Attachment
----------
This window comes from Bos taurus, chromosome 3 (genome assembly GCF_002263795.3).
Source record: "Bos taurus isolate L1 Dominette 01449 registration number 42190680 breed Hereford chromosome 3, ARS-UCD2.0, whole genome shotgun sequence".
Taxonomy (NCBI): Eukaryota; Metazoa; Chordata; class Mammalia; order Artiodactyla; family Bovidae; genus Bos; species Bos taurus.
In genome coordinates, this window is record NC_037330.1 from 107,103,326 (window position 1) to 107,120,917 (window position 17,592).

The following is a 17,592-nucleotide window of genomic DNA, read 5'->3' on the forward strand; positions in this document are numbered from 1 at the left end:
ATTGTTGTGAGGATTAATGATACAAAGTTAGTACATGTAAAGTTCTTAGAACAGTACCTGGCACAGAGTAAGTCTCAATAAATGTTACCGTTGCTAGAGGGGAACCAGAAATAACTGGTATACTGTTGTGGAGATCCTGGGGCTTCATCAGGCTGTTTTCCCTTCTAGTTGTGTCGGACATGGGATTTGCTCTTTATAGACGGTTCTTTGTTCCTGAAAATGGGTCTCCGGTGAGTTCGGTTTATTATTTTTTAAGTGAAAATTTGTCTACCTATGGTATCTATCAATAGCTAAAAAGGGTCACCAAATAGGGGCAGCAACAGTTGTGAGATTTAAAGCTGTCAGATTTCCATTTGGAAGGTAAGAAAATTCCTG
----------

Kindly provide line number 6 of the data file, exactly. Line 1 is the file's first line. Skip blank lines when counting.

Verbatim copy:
ATTGTTGTGAGGATTAATGATACAAAGTTAGTACATGTAAAGTTCTTAGAACAGTACCTGGCACAGAGTAAGTCTCAATAAATGTTACCGTTGCTAGAGGGGAACCAGAAATAACTGGTATACTGTTGTGGAGATCCTGGGGCTTCATCAGGCTGTTTTCCCTTCTAGTTGTGTCGGACATGGGATTTGCTCTTTATAGACGGTTCTTTGTTCCTGAAAATGGGTCTCCGGTGAGTTCGGTTTATTATTTTTTAAGTGAAAATTTGTCTACCTATGGTATCTATCAATAGCTAAAAAGGGTCACCAAATAGGGGCAGCAACAGTTGTGAGATTTAAAGCTGTCAGATTTCCATTTGGAAGGTAAGAAAATTCCTG